Sula Chapter 11: 1965 Summary and Analysis
by Toni Morrison

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Chapter 11: 1965 Summary and Analysis

Things seemed better in 1965. The colored people were beginning to find work in the stores; one was even teaching in the local school.

Nel remarked that many things were better in the past. The young men of the day reminded Nel of the deweys. It was becoming more difficult for Nel to recognize many of the people in the town.

Medallion seemed to build a home for the elderly every time it built a road. It appeared the community needed more rooms for the elderly. The population was not necessarily living longer; the families were just placing their elderly in the homes sooner. It seemed easy for the white families to place their older people in the homes, but generally the black families did not put their elderly in a home until they “got crazy and unmanageable.” A few of the blacks, however, were like Sula, and put their elderly away for meanness.

Up until 1965, Nel had lived a narrow life. She had had a relationship with a sergeant stationed at a camp near Medallion, but that relationship had petered out. She had formed a liaison with a bartender at the hotel, but that did not last long. Nel was 55 in 1965, and it was difficult for her to remember what relationships were all about.

Nel joined a service circle when her children left home. Members of her Circle Number 5 often took turns visiting the elderly. It was her turn, and Nel was walking to the old folks’ home. Nel was curious to see Eva again.

After Jude left, Nel predicted her future. With three children she would find no other love in her life. The three children, however, were now grown and were looking elsewhere than their mother for happiness.

The Bottom had changed. Land was expensive. Whites were looking to expand to the hills. Blacks could not afford to purchase land in the Bottom if they were not already land owners. The new home builders in the Bottom were white; they wanted a house with a view of the river and elm trees. Because the blacks wanted to move to the valley, they sold the hill land to anyone who expressed interest. There were only a few close relationships remaining in the Bottom.

Nel was one of the few pedestrians left in the Bottom. Her children laughed at her for walking. She, however, adamantly refused to accept a ride unless the weather required it. To reach the home for the elderly, therefore, Nel walked.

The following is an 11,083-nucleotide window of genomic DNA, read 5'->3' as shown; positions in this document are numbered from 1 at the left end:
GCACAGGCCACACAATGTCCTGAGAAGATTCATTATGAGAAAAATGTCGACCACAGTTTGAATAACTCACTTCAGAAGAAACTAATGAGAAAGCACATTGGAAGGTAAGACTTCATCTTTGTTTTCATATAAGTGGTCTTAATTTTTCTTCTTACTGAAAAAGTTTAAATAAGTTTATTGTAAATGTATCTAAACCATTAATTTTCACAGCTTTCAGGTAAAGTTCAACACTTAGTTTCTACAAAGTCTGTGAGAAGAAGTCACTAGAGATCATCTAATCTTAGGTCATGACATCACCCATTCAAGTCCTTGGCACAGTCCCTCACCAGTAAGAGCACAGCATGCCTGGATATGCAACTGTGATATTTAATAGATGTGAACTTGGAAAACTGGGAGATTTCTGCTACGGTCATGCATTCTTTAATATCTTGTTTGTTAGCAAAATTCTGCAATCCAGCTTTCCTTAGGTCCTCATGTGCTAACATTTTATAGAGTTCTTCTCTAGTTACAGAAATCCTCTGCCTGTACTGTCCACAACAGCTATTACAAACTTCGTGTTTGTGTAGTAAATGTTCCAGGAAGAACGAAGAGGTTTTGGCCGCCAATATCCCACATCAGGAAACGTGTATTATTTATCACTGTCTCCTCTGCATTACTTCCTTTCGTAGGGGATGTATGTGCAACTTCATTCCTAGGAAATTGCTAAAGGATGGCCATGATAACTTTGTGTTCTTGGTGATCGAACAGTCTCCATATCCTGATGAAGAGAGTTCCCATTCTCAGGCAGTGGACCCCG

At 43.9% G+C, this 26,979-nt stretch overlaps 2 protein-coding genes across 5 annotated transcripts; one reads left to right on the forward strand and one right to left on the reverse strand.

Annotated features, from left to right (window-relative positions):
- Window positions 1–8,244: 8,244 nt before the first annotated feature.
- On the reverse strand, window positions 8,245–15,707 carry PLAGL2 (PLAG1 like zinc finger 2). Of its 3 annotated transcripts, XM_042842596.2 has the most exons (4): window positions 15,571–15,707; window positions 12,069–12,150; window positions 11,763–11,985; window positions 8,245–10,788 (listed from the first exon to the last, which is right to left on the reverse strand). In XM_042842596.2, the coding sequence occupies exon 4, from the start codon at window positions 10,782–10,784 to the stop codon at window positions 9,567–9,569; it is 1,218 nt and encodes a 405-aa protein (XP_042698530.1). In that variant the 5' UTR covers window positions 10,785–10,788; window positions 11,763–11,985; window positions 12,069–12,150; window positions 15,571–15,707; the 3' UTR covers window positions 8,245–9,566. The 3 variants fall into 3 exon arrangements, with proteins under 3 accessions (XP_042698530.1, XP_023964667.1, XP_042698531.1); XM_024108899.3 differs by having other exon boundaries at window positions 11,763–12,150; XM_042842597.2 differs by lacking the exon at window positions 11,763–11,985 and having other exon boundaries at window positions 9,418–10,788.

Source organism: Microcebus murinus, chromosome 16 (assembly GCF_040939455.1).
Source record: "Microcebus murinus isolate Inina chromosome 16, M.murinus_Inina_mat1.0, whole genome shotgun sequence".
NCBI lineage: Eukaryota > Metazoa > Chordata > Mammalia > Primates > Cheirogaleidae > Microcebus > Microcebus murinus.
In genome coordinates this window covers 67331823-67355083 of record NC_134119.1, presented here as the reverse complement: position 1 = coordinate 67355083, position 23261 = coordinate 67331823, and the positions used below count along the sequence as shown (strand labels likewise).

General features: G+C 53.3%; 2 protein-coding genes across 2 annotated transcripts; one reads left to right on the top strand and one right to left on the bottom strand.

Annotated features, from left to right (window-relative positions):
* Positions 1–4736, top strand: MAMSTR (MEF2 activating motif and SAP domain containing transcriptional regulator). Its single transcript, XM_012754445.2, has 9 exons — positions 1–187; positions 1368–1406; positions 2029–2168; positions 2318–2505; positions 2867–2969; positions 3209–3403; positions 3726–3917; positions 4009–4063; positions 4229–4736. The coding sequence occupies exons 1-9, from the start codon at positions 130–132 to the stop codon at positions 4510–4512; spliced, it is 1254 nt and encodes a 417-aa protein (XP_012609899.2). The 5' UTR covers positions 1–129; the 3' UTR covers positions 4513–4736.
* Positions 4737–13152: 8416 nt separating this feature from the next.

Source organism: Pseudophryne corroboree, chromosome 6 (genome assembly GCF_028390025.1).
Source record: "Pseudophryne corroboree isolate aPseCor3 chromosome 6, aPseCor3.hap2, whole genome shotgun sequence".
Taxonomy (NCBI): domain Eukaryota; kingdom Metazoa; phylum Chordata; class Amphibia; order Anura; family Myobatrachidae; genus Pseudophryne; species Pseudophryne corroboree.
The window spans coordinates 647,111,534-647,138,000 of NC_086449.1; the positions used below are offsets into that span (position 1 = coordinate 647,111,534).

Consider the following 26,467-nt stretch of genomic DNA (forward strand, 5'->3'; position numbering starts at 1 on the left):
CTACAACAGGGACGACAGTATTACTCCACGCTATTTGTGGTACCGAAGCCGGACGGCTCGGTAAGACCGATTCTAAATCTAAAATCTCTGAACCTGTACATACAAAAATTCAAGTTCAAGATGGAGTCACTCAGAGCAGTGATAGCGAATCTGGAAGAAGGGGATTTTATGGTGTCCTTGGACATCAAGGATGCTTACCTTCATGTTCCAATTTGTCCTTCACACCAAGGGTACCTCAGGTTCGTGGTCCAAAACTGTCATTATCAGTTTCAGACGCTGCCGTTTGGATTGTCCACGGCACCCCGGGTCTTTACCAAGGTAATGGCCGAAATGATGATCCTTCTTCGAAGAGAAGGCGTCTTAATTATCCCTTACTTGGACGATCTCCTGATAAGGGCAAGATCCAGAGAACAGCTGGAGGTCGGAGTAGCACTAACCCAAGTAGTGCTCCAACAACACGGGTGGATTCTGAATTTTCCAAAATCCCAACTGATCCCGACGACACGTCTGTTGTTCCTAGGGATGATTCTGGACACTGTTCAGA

It was four o’clock and chilly when she arrived at Sunnydale. She was eager to sit down and rest for a while. She entered a room with a long hall and doors on either side. She imagined that the building looked like a college dormitory. A receptionist gave her a pass and, after knocking, she entered the third door on the right.

Eva appeared small in her chair at the table. Her once beautiful leg had no stocking and was in a slipper. Nel grieved for the proud foot which was stuffed into terry cloth.

Nel greeted Eva, who imagined herself ironing and was dreaming of stairs. Eva did not stop her imaginary ironing even when she asked Nel to sit. Eva predicted Nel would be sick later in the day—perhaps from eating chop suey; Eva assured Nel that she knew what she was talking about. Nel tried to tell Eva that she had eaten no chop suey. Eva reminded Nel that she—Eva—had come a long way to visit Nel. Eva said Nel would not have come this far just to deny eating chop suey.

Nel explained that she was visiting Eva. Nel tried to identify herself to Eva. Eva asked if she were Wiley Wright’s daughter, and Nel was relieved that Eva knew her. Eva asked how Nel had drowned Chicken Little years ago. Nel tried to explain that it had been Sula who had drowned the child; Eva said that it made no difference. Eva explained that water was cold and that fire was warm.

Eva questioned Nel further about the death, and Nel tried to explain that she did not kill Chicken. Eva insisted that she had been talking to sweet Plum and that she knew otherwise. Eva reminded Nel that she had “watched.” Eva offered to give Nel some oranges—only now Eva called Nel by...

(The entire section is 1,838 words.)